FIFA grounds Super Eagles
Nigeria's Super Eagles were grounded on Monday when the country was barred from international soccer because of government interference, three months after narrowly escaping suspension for the same reason.
Soccer's governing body FIFA had previously threatened to suspend Nigeria in July when the government, angry at the national team's first-round exit at the World Cup, ordered them to pull out of all international competition for two years.
Nigeria President Goodluck Jonathan reversed the decision after the federation agreed to disband the team but FIFA said it would continue to monitor events in the country.
On Monday, FIFA said outside interference, including court action, had prevented Nigerian Football Federation (NFF) directors from doing their job.
It also blamed the government for a decision to start the Nigeria League without relegation from the previous season.
“The FIFA Emergency Committee decided today… to suspend the Nigeria Football Federation (NFF) with immediate effect on account of government interference,” said FIFA in a statement.
“The suspension will be maintained until the court actions have ceased and the duly elected NFF Executive Committee is able to work without any interference.”
“During the period of suspension, the NFF will not be able to be represented in any regional, continental or international competitions, including at club level, and also not in friendly matches,” FIFA said.
Nigeria, known as the Super Eagles, were due to visit Guinea for an African Nations Cup qualifier on Sunday, having beaten Madagascar 2-0 in their opening match last month.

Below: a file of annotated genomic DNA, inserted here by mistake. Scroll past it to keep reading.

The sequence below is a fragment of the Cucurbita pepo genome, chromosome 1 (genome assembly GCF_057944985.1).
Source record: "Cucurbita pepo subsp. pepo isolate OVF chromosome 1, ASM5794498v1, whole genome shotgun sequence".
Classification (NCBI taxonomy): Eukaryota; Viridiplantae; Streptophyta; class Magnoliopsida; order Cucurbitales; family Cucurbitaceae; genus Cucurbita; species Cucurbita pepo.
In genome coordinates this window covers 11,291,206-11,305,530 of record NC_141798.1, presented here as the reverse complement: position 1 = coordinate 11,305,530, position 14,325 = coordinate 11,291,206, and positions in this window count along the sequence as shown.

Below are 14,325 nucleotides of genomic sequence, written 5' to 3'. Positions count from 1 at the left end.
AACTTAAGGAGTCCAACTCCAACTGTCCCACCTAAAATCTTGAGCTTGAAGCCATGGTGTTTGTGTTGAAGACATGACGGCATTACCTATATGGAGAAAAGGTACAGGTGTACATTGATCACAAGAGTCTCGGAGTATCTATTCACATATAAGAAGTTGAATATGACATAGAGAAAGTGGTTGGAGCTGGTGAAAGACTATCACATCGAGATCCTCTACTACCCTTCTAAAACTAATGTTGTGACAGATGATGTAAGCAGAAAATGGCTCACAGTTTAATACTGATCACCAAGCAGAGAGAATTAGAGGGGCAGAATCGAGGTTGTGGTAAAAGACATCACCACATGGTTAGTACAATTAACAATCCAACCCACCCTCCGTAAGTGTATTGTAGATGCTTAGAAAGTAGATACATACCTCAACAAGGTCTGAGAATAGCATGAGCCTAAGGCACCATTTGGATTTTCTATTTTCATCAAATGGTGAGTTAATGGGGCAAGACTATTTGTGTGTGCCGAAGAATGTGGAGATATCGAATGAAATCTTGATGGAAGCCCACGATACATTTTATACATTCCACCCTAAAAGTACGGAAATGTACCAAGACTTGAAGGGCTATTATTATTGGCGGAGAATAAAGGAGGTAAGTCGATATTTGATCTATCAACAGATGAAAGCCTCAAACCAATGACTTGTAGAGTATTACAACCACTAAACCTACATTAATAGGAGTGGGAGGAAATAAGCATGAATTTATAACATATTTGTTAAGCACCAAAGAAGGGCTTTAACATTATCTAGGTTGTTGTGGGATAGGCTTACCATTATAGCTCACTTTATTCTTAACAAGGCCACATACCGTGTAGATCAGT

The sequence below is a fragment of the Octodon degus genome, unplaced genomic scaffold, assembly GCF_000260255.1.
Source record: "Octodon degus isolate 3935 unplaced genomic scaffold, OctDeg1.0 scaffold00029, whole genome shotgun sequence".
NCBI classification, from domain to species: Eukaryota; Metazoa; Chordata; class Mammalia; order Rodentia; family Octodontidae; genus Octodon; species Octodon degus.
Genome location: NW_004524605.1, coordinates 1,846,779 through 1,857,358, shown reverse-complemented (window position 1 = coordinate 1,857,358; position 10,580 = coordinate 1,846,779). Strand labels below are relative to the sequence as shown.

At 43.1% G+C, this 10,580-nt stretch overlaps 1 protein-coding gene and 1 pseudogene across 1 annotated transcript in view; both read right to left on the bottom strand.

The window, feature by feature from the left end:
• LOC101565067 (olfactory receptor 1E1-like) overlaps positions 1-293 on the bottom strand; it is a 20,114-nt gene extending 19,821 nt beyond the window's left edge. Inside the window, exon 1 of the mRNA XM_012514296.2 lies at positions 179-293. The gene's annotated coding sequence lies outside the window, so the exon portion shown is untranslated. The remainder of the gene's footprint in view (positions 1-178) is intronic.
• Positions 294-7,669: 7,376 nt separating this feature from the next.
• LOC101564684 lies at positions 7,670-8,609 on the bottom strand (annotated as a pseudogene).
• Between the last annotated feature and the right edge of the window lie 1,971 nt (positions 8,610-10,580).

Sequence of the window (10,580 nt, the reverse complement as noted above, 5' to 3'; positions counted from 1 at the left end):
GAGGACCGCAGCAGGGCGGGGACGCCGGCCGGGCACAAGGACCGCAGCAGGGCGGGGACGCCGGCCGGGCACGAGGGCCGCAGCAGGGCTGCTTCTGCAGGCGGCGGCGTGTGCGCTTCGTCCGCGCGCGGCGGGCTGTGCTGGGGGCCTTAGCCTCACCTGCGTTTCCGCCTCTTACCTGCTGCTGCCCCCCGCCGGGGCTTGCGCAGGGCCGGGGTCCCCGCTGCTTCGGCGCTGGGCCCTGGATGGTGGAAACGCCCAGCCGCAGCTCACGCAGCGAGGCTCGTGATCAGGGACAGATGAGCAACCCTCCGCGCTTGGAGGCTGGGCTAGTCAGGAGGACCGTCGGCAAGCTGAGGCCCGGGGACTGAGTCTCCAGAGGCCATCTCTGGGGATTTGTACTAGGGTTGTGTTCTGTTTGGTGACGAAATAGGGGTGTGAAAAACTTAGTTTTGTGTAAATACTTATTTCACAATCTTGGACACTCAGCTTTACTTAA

It was the latest chapter in the chaotic administration of Nigerian soccer which sees national team coaches hired and fired with astonishing regularity and continual in-fighting among directors and politicians.
Nigeria were banned by the Confederation of African Football (CAF) in 1996 when then President Sani Abacha withdrew the team from the African Nations Cup finals in South Africa because he had been criticised by Nelson Mandela over the judicial execution of political opponents.
As a result, Nigeria missed the following Nations Cup in Burkina Faso in 1998.
Monday's suspension means Nigeria cannot compete in age-restricted competitions or international club competitions, although the country has no representatives left in this season's African Champions League.
It also deprives the NFF of an annual grant of $250,000.
Nigeria have played at the World Cup finals four times, twice reaching the second round, and twice won the African Nations Cup.